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Special articles about Nicaragua "Land of Oportunity"

Baroque grandeur in old Granada

Just before dawn, make your way through the narrow cobblestone streets of Granada, cross the still-silent Calle Vega and take a seat amid towering palms and lush mango trees dotting the Parque Central.

Regis St. Louis, Lonely Planet
April 2, 2006

Just before dawn, make your way through the narrow cobblestone streets of Granada, cross the still-silent Calle Vega and take a seat amid towering palms and lush mango trees dotting the Parque Central. You'll have a fine vantage point when the sun rises over Lago de Nicaragua and illuminates the towering cathedral. Granada may be only a 45-minute drive southeast of the capital of Managua, but watching the day arrive here is like stepping back hundreds of years.

The day begins

Birds soon fill the trees and slender telephone wires around the plaza. As if drawn to their chatter, the first carriages pull up along the park's western edge. Sleepy drivers with crossed arms slouch on worn leather seats and breathe in the last bit of cool air before the day's heat descends. Meanwhile, early-risers are just beginning to appear on the plaza, most heading toward the market. Shopkeepers are out sweeping the walks against the backdrop of the looming volcano Mombacho to the south.
Iglesia La Merced
COOL REFUGE: West of Parque Central stands the 16th century Iglesia de la Merced, one of Granada’s loveliest churches with a weathered, Baroque façade and an elaborately conceived interior. On a warm morning, this cool interior makes a fine place to rest before embarking on the day’s adventures. Go early, before the first penitents arrive.

Once, it was pirate bait

This is Nicaragua's oldest town, founded in 1524 by Francisco Hernández de Córdoba. With its access to the Caribbean by way of the Río San Juan, Granada soon grew to be an important and wealthy trade center, filled with opulent churches and manicured lanes that ran right down to the lakeshore. All the Spanish treasure passing through the city soon attracted the attention of English pirates, who sacked Granada three times between its founding and 1685.

Walker's revenge

Yet its worst attack came from American renegade William Walker, who was bent on ruling one Latin American country or another. In 1855, he and his band of men conquered Granada. He even succeeded in becoming president (through rigged elections) but was forced to flee the following year. On his way out of town, he torched the city, leaving behind a placard that read "Aquí fue Granada" (Here was Granada).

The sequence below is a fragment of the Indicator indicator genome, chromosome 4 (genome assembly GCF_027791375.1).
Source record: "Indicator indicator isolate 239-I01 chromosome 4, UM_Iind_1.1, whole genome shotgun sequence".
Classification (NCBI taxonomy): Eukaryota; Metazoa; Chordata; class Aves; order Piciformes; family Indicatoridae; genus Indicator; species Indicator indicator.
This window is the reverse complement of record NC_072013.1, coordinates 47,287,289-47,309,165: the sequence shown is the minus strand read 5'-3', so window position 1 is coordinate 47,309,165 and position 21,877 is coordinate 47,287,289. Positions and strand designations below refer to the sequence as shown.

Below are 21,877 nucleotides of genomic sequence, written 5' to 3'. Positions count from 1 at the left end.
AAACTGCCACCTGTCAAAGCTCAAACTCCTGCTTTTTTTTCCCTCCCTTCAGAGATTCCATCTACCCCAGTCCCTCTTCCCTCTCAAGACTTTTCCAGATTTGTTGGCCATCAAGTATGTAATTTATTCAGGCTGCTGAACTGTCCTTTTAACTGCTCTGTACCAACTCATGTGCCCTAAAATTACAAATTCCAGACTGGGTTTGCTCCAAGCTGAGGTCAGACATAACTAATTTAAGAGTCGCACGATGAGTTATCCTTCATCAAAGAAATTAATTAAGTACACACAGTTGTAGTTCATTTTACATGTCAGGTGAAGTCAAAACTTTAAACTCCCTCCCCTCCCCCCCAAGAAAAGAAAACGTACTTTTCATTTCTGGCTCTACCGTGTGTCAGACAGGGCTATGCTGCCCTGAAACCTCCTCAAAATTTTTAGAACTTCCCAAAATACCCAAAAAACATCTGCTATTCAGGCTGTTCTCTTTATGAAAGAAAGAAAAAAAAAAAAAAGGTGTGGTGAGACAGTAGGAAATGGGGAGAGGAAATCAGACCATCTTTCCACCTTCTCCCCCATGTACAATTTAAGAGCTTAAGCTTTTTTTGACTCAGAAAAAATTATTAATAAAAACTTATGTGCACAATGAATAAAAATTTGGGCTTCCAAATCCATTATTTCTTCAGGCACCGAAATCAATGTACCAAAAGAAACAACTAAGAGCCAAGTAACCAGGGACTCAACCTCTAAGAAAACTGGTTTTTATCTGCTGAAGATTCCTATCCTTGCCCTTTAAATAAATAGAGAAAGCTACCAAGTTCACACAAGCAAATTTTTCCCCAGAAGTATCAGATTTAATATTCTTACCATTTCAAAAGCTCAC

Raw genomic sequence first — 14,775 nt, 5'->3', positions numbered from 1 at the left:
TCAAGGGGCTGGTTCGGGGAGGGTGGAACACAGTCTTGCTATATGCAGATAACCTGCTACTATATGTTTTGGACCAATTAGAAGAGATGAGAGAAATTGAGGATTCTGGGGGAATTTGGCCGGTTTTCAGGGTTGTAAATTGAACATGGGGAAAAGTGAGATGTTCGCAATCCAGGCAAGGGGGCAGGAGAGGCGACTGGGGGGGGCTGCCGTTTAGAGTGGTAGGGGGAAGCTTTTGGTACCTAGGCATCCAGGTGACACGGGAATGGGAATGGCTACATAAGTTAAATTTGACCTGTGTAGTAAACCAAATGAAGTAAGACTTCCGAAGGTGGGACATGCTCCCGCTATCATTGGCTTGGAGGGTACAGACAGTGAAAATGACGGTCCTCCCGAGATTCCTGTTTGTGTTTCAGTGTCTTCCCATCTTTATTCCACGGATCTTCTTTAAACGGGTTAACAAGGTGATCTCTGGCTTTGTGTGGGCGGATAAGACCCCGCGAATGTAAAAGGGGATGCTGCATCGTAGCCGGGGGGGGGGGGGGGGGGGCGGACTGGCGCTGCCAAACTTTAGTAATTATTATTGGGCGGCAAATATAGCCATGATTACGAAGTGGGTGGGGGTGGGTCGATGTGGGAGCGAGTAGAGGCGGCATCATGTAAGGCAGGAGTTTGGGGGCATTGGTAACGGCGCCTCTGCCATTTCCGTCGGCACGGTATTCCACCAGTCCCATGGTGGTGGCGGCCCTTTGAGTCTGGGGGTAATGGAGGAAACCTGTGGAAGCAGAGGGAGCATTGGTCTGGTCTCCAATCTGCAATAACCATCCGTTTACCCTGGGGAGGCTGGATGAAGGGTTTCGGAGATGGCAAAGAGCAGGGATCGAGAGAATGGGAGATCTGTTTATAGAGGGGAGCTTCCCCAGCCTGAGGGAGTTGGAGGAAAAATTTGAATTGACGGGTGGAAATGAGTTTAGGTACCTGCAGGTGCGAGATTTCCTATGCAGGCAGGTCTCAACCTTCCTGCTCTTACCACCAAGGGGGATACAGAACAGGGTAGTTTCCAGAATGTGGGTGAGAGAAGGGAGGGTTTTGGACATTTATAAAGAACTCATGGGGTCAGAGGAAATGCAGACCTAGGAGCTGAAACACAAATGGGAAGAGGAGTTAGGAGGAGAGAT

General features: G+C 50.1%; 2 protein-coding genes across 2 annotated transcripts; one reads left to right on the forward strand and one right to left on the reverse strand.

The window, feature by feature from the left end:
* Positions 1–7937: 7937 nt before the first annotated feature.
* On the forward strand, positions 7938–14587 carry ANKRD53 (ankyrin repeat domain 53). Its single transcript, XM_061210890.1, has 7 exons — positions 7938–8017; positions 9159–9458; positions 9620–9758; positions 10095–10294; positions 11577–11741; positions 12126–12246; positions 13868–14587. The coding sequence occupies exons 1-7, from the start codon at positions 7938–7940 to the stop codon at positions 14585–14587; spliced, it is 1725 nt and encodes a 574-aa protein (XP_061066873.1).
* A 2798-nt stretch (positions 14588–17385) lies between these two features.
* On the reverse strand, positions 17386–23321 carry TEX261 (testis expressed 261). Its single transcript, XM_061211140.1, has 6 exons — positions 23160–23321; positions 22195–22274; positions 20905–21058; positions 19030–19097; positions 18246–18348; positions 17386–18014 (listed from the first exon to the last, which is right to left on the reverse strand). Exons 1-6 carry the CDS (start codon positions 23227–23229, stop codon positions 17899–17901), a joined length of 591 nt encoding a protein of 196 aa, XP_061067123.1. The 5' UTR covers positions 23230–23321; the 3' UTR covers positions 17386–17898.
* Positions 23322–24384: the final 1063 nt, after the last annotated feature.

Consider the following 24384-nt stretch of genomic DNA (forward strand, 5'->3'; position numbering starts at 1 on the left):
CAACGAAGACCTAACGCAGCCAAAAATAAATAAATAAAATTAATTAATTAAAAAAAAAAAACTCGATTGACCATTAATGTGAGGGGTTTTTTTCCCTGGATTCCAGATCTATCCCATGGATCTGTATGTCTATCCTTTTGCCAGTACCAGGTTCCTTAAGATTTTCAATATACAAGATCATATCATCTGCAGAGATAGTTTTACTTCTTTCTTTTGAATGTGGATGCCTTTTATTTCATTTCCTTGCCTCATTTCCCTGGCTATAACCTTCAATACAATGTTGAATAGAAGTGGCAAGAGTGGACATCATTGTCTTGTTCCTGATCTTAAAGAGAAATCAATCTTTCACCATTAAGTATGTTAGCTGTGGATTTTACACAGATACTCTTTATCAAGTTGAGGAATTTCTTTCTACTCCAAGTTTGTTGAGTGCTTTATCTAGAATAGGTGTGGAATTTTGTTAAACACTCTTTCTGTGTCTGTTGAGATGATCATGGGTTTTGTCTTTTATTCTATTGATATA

Burn some calories

For those seeking an active itinerary, the possibilities are numerous. The nearby volcanoes make for some strenuous but rewarding hikes, with views to the Pacific on clear days. There are also boat trips out on Lago de Nicaragua —Central America's largest lake —to the lush and sparsely inhabited islands of Las Isletas, or beyond, to the twin peaks dominating Ometepe. Lunch at one of the island's restaurants, followed by a swim in the crystal-clear lake, makes for an eminently enjoyable afternoon. Later, back in town, charming Nicaraguan, Spanish and Italian restaurants —for some favorites, see "Where to eat" —offer a delectable end to a glorious Granada day.

Where to stay

Overlooking the main square, La Gran Francia is a colonial gem with a spacious courtyard, elegant tile floors, a swimming pool and many charming features among its comfortable rooms and suites. Doubles from $100; 011-505-552-6000, . El Club, run by a friendly Dutch couple, is a converted colonial mansion that offers a handful of attractive, stylishly furnished rooms, all set around an inner courtyard lined with tropical plants and cozy nooks. Doubles from $45; 011-505-552-4245,

Where to eat

At Doña Conchi, on Calle el Caimito, you can dine in a romantically lighted patio garden as Doña Conchi serves up deliciously prepared specialties from her native Spain. Paella paired with sangria is hard to top. Don't overlook the bullet holes in the wall, supposedly left by Walker's would-be executioners, who —on this occasion at least —left him unscathed. Entrees from $7; 011-505-552-7376. Mediterraneo, also on Calle el Caimito, has excellent seafood specials, served in a beautifully set colonial dining room. Entrees from $8; 011-505-552-6764.

Getting there

From LAX, Taca offers direct flights (stop, no change of plane) to Managua. American, Copa, Continental, Delta, Lacsa and Taca offer connecting service (change of plane). Restricted round-trip fares begin at $489. After arriving in Managua, there's no need to hassle with buses. Most taxi drivers will take you straight to Granada for less than $25.

For more information

Nicaragua is named after the ruling native Indian chief who was in power when the Spanish arrived. For background on the country, tips on getting around and more lodging information, see

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